8,000 labourers stay away from work seeking pay hike

DUBAI — Some 8,000 Asian workers of a leading, Dubai-based, contracting company refused to attend work yesterday, demanding an increase in their salary.

By Riyasbabu And Mary Nammour

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Published: Sun 11 Mar 2007, 8:45 AM

Last updated: Sun 5 Apr 2015, 3:56 AM

The workers remained in their labour camps in Al Quoz, Jebel Ali and Sonapur, claiming that the salaries they received were just not enough anymore — to meet even their basic requirements.

“I have been working with the company for the past 12 years on a salary of Dh600. The company has never given me any increment to date. The cost of living in the city has gone up drastically, but our salaries remain unchanged,” said a worker on condition of anonymity.

“With this low salary, I can save no money and my family back home too suffers as a consequence,” he grumbled.

Murugan, another worker pointed out, the company does not provide a return air ticket for its workers when they go home for vacation.

“Obviously, we cannot afford to take a vacation too often. The company should revise and raise our salary and give us free return air tickets, atleast once in two years,” he said.

An official from the company, when contacted said: “We pay our workers as per their labour contract. We have never delayed their salaries and we treat them well,” he said, condemning the protest by workers demanding an increase of between Dh250 and Dh400 a month.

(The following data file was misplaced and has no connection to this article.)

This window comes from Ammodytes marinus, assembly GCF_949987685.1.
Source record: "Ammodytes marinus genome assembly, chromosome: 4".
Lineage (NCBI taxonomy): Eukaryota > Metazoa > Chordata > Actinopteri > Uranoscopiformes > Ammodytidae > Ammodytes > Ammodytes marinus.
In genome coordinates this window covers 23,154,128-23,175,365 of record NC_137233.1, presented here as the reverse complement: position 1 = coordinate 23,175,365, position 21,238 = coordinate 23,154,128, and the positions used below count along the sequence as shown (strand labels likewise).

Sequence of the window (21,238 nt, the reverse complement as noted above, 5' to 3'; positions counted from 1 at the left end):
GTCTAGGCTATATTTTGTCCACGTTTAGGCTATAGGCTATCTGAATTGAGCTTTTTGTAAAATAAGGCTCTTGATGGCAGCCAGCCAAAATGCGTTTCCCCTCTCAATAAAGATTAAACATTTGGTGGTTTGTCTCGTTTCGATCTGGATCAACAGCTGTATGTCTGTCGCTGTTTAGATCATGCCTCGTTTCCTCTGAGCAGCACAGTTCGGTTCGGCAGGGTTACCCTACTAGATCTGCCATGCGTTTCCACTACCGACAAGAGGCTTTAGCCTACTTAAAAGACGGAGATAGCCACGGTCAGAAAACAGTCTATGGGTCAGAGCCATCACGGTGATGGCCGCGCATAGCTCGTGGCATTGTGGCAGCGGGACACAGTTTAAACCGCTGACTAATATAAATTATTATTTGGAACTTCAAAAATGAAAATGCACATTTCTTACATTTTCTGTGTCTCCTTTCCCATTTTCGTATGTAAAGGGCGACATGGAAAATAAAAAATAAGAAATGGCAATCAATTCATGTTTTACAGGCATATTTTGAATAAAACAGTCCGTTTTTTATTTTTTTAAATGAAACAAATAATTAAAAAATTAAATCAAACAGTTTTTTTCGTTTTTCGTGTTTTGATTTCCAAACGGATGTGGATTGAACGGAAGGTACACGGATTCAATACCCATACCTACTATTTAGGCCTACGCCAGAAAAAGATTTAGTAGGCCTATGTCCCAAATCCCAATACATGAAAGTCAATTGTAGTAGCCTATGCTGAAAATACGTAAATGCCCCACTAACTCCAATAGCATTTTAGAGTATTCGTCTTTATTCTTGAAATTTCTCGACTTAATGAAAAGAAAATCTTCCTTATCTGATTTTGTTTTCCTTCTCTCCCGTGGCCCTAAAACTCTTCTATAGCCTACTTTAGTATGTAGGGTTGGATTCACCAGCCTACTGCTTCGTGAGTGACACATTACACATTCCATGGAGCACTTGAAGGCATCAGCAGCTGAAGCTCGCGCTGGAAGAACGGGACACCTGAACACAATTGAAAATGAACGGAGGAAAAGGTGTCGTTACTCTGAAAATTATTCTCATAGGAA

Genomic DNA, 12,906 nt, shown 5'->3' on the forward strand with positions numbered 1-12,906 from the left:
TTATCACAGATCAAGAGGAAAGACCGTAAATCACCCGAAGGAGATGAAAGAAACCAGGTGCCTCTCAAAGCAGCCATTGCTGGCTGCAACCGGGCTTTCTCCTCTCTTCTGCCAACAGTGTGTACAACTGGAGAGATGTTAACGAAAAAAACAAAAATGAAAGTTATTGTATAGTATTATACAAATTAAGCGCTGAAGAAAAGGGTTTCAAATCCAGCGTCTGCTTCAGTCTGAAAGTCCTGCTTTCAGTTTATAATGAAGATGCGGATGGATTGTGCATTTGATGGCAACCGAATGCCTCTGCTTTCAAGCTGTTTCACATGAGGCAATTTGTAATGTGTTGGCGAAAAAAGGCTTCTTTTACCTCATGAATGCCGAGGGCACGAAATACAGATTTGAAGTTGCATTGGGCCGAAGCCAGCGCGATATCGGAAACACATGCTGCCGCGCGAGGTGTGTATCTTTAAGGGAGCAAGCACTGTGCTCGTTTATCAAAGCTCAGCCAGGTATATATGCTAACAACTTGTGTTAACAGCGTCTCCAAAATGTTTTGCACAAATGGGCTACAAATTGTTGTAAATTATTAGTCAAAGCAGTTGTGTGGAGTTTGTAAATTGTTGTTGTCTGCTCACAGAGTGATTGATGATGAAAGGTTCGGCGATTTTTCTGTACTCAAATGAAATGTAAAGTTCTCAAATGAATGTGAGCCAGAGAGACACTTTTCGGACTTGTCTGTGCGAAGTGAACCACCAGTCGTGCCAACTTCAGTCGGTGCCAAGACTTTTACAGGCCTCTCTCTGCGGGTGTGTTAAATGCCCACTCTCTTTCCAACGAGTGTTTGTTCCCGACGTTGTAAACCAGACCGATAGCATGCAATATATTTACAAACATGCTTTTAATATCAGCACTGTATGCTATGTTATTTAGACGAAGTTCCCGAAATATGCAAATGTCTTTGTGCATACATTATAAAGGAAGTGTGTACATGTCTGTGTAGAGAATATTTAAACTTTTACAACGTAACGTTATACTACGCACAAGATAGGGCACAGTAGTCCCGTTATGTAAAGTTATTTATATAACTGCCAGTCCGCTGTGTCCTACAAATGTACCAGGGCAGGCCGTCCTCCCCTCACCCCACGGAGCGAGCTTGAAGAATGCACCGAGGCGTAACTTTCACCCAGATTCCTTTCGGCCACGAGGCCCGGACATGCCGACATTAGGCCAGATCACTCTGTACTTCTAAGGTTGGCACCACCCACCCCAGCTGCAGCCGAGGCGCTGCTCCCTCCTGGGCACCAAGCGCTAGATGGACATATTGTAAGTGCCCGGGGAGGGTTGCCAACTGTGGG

“We have informed the workers that we are ready to look into all their grievances. But we need time,” he said, adding, they expect the workers to resume work today.


Meanwhile, the Indian Consulate in Dubai has intervened in the issue. B.S. Mubarak, spokesperson of the Indian Consulate, said the company has assured they are ready to address the grievances of the workers.

Officials from the Human Rights Department of Dubai Police and from the Ministry of Labour visited the labour camps.

Major Dr Mohammed Al Murr, Human Rights Department Director, Dubai Police, Member of the Permanent Labour Affairs Committee in Dubai, said: “In such cases we look at the contract, if the company is committed to its clauses then the labourers don’t have the right to hold such strikes. If they are presenting any demands which are not mentioned in the contract they are deemed illegal and they don’t entitle the labourer to stop working”.


Major Al Murr warned that investigation will be carried out to trace the strike instigators and effective legal action will be taken against them. “What the authorities are concerned about is the clauses of the contract and in particular five clauses which are the payment of the salary at the end of every month, providing good accomodation and food, the hygienic aspects and the stipulated working hours. We will be receiving a detailed report about the strike and we will refer it to the relevant authorities”.

Major Al Murr called on labourers to abide by the contract stressing that any raise in the salary should be claimed once the contract is expired and more precisely when signing a new contract.

A source in the Ministry of Labour said: “The labourers didn’t report to work between 3am and 4am yesterday. The company, in its complaint to MoL, sought the ministry’s intervention to prevent any problem from getting worse. MoL got the complaint at 1pm and referred it to the Permanent Labour Affairs Committee in Dubai. The latter followed it up with Dubai Police.”

Officials from Dubai Police went to the camps in Sonapur and Al Quoz and listened to the labourers views. They also met the company’s director who assured them that all the labourers rights are being repected.

A meeting is to be held today between the company’s owners and the authorities concerned to review the labourers’demands in order to take necessary action.

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